Insecurity and battle with lawmakers cloud Ecuadorian Lasso presidency

By Alexandra Valencia

QUITO (Reuters) – Ecuadorian President Guillermo Lasso’s efforts to tackle insecurity and economic woes amid growing violence and fierce legislative opposition are failing, putting foreign investment at risk, analysts and residents say.

Lasso, a former banker who took office a year ago, has promised to fight crime, revive a coronavirus-battered economy and attract investment – especially in oil and mining.

He spurred economic recovery with a billion-dollar COVID vaccination program and his fiscal measures reduce the high deficit, garnering praise from the International Monetary Fund.

But those achievements have been overshadowed by high levels of violence – which Lasso says is a response to his open fight against drug traffickers – prison riots that have left hundreds dead and vehement opposition to the National Assembly to its investment and security proposals.

The violence and legislative battles could scare off investors, analysts say.

“There is a lot of interest in investing in Ecuador,” said Ramiro Crespo, president of financial advisory firm Analytica Securities. “But clearly the struggle in the assembly casts doubt on the stability of the presidency…investors will view the medium-term outlook with some suspicion.”

Last month, the Assembly rejected a bill Lasso said would help it create two million jobs, and lawmakers warned they would reject a labor reform the government is still planning.

Lasso accused lawmakers, including some who initially backed him and others close to leftist former President Rafael Correa, of blocking his efforts and threatened to rule by decree. Opposition lawmakers allege that Lasso intends to privatize public infrastructure and services.

“It’s an opposition that is not constructive,” said political analyst Arturo Moscoso. “It’s not that Lasso isn’t getting things done, the political scenario is complicated.”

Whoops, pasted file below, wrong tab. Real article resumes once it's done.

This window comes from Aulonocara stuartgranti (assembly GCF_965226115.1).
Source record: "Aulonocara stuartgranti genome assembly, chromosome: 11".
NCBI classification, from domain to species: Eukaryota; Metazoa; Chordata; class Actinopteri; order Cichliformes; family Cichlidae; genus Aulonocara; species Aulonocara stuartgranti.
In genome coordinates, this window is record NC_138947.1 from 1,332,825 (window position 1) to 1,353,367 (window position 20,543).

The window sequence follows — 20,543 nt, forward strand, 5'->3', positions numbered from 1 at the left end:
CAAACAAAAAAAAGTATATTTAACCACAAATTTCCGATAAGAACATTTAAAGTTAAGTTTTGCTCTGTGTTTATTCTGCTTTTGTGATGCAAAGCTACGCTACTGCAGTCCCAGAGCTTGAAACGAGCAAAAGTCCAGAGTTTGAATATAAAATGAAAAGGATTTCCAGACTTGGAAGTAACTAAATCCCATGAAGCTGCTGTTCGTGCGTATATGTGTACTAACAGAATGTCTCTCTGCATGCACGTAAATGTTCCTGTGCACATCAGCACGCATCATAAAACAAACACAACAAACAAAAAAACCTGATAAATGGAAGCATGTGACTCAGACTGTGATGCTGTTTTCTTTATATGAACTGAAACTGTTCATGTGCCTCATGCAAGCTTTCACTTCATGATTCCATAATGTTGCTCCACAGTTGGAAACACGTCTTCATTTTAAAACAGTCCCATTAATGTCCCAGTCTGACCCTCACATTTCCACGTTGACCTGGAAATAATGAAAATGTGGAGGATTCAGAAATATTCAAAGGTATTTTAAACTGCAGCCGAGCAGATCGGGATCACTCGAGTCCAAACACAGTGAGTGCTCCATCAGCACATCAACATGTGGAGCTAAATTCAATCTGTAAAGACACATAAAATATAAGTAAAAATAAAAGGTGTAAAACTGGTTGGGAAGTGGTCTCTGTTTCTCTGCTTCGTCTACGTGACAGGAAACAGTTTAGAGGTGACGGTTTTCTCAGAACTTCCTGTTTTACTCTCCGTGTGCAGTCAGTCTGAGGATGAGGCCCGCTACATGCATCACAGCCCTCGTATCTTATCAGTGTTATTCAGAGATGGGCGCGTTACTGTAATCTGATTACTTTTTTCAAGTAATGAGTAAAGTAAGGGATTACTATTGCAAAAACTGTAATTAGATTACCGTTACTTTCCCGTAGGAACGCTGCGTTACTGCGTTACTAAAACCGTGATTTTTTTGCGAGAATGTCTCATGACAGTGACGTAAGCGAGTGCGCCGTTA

“Which company is going to send its employees to a country where there is so much insecurity?” he added. “It doesn’t help recovery at all.”


The government says it has received private investment commitments of about $5 billion and improved the number of unemployed despite the legacy of disorderly finances, debt, prison violence and institutional corruption.

“Lasso knows what is best for the country and needs time. In time things will be resolved,” presidential adviser Diego Ordonez told Reuters. “The president wants to govern to solve jobs and security issues, spend public resources in an efficient, orderly and above all honorable way.”

Many Ecuadorians are frustrated with what they say is Lasso’s slowness, causing his credibility rating to plummet to 21% in the last week of April, according to pollster Perfiles de Opinion, from 68% when he took office.

“A year of unemployment, insecurity and death in prisons is what we have,” said informal secretary Viviana Palacios, 34, who lives in Guayaquil, where 1,100 police reinforcements have been deployed. in January amid a wave of violent deaths. . “Lasso has proven his inability to bear weight.”

About half of Ecuadorians work informally, according to government figures, and 23% are considered underemployed.

“Since the vaccination plan, there has been no other significant achievement,” Perfiles director Paulina Recalde said. “The problems that citizens were enduring have worsened and insecurity has been exacerbated.”

Prison riots have killed 270 people over the past year, while killings reached 1,241 nationwide in April, 90% of the total recorded in 2020 and 49% of the total in 2021.

Lasso used emergency powers to restrict movement in violence-hit provinces, deployed hundreds of troops and replaced security officials.

But his actions are too lukewarm, former Army intelligence director Mario Pazmino said.

“There needs to be a total overhaul of the intelligence system,” said Pazmino, who says border patrol efforts should expand to tackle transnational drug trafficking.

“Everyone asks the state for security, but the state pays no attention to it.”

(Reporting by Alexandra Valencia; Additional reporting by Yury Garcia in Guayaquil; Writing by Julia Symmes Cobb; Editing by Daniel Wallis)

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